(Pause -- ok, you all know what a processional cross looks like. Picture that. Ok -- resume.)

The pole was a dark wood material, and the cross was much wider than the pole. The pole was about eight feet tall, maybe two inches diameter. The cross was about five inches wide and two inches thick. The cross was about two feet tall, and a foot wide. The wood was lighter in color than the rest of the pole. The corpus was silver. There were decorations on it, but I can't remember what they were.

Ashamed of my previous thoughts about "the pole", I hoisted the cross on high and proceeded to exit the cave. I was proud to be marching under such a standard.

And then I saw it -- one of the most magnificent sights that any Catholic would ever hope to see on the day of his judgment. I saw a magnificently huge army standing in perfect formation, all bearing their own standards, their own crucifixes.

Freeze -- picture the default Windows XP background: the green, rolling hills underneath a blue sky. Very peaceful. Now, picture that, but lusher, greener, bigger hills, valleys, mountains, stretching as far as the eye can see. More natural than anything you could ever see on a computer. The grass is soft and a couple inches tall. Flowers are shooting up everywhere. The sky is bluer than you've ever seen it. "Oh, no," you say, "I've seen the sky so blue, and the grass so green that..." Blah, blah, blah. Trust me -- you've never seen a sky like this before. Play.

All my family, relatives, friends, and neighbors there. (Not that I'm going to account for all of you reading this.) As well, there is an army (army is an understatement) of legions (still an understatement) of people all waiting to march. I walk out proudly bearing my cross, and I see that everyone has their own, perfectly unique to them. One I saw up ahead, but I couldn't place who the owner was, had a pole six feet tall, with what looked like a 4'x2' crucifix mounted on it. Now, that was bulky, but simply magificent. There were some crucifixes that were gold, some of silver, some of wood. There were tiny crucifixes mounted on top of extremely tall poles, etc. As I approached this body of people, I saw an opening next to Josh K. and in front of Ken F. The position would have put me between Ida F. and Josh. I took up the empty slot and Ida suddenly left and ran forward. I assume that she was commanding this particular regiment.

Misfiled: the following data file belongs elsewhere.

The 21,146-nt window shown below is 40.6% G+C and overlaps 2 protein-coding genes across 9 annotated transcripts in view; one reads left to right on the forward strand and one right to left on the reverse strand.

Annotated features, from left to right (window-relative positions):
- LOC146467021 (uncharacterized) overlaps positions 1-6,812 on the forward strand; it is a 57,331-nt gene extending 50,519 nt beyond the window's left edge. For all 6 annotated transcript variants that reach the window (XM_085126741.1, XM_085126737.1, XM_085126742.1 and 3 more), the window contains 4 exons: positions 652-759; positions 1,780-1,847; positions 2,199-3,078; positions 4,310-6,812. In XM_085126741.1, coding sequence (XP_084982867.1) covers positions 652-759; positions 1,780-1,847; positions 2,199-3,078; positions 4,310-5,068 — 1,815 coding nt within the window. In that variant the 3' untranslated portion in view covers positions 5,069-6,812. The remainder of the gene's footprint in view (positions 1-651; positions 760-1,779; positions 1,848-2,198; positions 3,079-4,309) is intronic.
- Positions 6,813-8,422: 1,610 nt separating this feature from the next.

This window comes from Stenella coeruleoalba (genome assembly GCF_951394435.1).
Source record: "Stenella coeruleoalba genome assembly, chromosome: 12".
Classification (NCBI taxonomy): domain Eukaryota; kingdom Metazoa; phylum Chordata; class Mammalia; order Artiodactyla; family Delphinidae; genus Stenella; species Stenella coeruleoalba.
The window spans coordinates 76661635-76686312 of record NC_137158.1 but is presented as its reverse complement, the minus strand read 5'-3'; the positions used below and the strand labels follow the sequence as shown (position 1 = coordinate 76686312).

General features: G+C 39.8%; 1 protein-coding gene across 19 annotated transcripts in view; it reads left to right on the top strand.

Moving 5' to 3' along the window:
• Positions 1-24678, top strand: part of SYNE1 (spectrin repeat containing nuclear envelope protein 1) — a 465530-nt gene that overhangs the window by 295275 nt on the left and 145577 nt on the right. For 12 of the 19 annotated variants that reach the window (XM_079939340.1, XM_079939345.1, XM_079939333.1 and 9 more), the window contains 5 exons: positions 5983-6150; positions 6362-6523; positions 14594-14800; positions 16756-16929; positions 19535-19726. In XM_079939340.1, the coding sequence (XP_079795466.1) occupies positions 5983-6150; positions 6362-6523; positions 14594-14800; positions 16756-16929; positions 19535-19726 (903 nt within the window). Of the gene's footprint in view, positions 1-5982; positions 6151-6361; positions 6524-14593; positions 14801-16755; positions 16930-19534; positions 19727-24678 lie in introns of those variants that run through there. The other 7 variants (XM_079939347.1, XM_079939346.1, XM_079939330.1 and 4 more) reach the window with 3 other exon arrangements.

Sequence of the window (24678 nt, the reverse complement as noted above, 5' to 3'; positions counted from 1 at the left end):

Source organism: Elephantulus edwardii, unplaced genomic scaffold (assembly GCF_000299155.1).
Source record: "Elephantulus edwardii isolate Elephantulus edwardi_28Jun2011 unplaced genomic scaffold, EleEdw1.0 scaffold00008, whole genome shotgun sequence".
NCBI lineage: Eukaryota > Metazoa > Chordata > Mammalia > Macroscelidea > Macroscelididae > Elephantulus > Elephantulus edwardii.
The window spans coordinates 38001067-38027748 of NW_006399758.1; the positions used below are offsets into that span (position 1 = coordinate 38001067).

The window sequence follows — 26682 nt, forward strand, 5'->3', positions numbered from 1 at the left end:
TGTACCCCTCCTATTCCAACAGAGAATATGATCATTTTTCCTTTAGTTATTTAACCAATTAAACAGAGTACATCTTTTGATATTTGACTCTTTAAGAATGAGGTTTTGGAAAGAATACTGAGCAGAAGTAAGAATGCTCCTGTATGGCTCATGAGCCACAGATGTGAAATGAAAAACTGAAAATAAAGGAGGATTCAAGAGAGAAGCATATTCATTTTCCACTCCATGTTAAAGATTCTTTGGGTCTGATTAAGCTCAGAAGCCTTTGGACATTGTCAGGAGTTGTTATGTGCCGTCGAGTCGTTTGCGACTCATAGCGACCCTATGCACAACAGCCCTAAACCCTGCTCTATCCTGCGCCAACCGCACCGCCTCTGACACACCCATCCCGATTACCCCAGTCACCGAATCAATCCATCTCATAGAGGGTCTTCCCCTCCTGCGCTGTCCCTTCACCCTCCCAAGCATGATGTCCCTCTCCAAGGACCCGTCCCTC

I woke up shortly after this. It was Ken asking me if I wanted to get up then...

Wednesday, November 16, 2005

Draper's birthday

I forgot something, but since that last one was long enough...

To fulfill a request, I will write about my contribution to Draper's birthday party. On Saturday, Andy C. and I wrestled for the entertainment of Draper W., whose birthday was on Saturday. His party was Saturday night in the crypt.

Andy reminded me there that I still owed him a wrestling match, because he wouldn't audition for the schola unless I beat him. Well, having been in the schola for three-and-a-half years of my Christendom career, I knew that his older brother, Tom, was a very good asset, and Andy seemed like a good asset himself, so it was worth it to wrestle him. Besides, I beat Tom easily enough...

For the record, Andy is bigger than Tom. He's much more solid and much more physical. Tom beat me in Indian wrestling fairly often, being quite flexible. But this was a real wrestling match. When I wrestled Tom, I basically picked him, turned him over, and put him on his shoulders. There wasn't much her could do. He compared me to wrestling a refrigerator. The first time I wrestled Andy, my asthma kicked in, and I had to stop. This time, however, my asthma was fine...

Well, Andy and I gave Draper his birthday present, a group hug. I don't know if it was necessarily a desired present, but he got it anyway. :)

...And, just to rub it in, I have him a couple more group hugs. Was that evil of me? Probably...

We discussed the option of wrestling inside (we were in the chapel crypt -- not only was it beneath the chapel, so that was bad form, but the ground underneath us was concrete covered by carpet) or wrestling outside on the grass. We decided that the weather outside was nice enough, so we went outside. I kind of hoped to go outside and not have too many people follow us, because I really didn't care to have all these people know just how out of shape I really am. So, Andy and I go outside...

...and the rest of the room troops out behind us, led by (I think) a freshman, Andrew T, followed closely by Draper. Andy C. suggested that we do the gladiatorial salute. I didn't know it, but I told him that I'd follow along. It was in Latin, so I just pretended to understand what was said. After he got done with the line, "Morituri te salutamus!" ("We who are about to die, salute you!"), I shouted, in typical fashion, a line that didn't follow, and barely made sense in the context: "Heil, Hitler!" It was dumb, I know...